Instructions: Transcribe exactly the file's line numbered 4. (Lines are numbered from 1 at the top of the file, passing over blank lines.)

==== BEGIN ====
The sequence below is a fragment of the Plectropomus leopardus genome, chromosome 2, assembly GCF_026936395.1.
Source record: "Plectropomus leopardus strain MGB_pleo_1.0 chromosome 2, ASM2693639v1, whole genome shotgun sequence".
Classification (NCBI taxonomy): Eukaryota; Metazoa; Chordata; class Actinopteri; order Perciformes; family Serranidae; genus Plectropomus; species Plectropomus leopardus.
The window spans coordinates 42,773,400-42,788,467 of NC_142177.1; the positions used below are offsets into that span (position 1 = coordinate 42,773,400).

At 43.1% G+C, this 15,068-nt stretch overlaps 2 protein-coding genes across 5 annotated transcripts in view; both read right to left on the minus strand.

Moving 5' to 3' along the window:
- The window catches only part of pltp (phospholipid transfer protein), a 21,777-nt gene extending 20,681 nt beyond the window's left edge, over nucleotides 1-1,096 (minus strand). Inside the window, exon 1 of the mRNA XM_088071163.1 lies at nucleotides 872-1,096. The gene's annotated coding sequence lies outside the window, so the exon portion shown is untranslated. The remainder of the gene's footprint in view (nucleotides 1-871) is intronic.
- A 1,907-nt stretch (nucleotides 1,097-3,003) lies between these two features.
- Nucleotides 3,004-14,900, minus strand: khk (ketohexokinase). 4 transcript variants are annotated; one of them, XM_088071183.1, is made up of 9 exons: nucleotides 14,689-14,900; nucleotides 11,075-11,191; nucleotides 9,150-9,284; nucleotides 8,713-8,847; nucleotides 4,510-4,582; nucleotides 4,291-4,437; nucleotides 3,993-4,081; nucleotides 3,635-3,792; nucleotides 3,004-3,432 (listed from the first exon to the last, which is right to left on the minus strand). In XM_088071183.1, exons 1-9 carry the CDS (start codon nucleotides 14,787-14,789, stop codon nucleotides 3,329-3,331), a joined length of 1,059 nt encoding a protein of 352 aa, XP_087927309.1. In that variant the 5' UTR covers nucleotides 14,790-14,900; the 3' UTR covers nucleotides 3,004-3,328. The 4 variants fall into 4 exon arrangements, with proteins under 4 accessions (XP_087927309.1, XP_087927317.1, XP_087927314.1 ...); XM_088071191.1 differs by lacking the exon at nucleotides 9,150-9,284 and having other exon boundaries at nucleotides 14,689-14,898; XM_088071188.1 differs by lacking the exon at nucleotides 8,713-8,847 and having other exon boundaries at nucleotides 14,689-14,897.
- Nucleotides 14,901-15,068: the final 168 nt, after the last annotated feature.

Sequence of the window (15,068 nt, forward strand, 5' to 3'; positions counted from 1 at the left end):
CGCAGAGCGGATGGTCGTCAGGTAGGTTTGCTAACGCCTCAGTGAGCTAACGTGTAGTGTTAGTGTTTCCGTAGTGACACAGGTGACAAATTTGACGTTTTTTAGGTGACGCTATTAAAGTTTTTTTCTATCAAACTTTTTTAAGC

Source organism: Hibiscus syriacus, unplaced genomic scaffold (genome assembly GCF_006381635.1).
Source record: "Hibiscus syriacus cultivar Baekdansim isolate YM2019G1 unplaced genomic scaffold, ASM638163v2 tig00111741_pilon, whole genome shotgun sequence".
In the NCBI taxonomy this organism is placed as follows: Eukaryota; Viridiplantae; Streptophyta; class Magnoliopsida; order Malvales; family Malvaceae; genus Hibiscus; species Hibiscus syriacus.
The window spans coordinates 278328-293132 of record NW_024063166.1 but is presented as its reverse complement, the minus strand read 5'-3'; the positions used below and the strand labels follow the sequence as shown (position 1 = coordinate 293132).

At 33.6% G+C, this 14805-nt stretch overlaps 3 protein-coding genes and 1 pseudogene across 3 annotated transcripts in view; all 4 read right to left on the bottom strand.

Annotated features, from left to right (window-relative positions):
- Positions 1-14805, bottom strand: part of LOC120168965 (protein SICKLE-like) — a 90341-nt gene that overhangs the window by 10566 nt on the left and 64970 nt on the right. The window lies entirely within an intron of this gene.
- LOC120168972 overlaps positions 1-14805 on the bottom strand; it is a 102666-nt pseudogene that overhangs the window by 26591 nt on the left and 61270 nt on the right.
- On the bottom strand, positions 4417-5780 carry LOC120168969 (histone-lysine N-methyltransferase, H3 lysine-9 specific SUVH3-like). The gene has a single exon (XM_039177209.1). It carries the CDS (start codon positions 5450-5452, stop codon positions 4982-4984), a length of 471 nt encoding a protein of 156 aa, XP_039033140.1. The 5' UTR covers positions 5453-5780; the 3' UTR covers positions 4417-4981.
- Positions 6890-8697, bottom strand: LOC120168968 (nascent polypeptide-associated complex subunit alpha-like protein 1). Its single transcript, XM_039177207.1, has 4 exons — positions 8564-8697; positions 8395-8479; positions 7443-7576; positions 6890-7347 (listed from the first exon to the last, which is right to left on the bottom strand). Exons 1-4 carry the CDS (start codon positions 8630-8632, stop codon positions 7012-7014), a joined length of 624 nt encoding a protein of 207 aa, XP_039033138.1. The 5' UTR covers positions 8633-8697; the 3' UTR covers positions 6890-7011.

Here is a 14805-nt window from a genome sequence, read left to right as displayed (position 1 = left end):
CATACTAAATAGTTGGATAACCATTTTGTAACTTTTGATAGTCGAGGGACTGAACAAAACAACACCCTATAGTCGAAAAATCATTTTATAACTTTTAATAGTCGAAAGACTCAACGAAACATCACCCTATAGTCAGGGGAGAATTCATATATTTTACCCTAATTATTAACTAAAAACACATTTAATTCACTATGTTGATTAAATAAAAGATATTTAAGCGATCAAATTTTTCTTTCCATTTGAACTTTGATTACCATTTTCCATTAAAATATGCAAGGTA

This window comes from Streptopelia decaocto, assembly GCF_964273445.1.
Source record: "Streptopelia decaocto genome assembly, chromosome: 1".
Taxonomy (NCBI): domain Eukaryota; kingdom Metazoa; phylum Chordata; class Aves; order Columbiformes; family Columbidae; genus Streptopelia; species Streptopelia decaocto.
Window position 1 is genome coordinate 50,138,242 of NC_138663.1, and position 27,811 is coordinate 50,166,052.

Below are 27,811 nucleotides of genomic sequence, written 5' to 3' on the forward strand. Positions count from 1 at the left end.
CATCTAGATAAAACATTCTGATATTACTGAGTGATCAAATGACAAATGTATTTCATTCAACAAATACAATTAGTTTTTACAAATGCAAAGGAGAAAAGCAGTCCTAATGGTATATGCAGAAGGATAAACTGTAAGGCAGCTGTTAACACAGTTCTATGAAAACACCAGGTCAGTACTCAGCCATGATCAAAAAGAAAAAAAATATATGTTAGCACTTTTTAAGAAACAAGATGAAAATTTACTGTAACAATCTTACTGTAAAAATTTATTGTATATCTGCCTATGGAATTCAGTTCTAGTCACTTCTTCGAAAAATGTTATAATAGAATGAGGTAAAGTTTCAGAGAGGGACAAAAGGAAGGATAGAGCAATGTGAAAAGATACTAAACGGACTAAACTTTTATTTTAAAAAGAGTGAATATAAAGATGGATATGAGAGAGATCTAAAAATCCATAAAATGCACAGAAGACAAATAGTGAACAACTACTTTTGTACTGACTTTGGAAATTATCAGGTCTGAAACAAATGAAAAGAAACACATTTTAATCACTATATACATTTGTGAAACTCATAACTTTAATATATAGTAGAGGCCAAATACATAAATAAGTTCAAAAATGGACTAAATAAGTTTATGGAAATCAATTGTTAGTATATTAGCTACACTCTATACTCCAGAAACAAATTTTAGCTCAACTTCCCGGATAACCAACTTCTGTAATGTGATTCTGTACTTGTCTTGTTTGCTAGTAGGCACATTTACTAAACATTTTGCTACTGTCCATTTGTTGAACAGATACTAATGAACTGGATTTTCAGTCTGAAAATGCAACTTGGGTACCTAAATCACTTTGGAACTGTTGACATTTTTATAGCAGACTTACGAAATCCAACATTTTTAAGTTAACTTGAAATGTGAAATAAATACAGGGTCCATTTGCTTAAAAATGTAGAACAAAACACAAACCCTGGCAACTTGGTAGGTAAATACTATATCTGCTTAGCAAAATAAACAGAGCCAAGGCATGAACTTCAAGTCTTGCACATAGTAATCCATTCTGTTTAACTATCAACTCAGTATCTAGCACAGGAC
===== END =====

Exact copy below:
The window spans coordinates 42,773,400-42,788,467 of NC_142177.1; the positions used below are offsets into that span (position 1 = coordinate 42,773,400).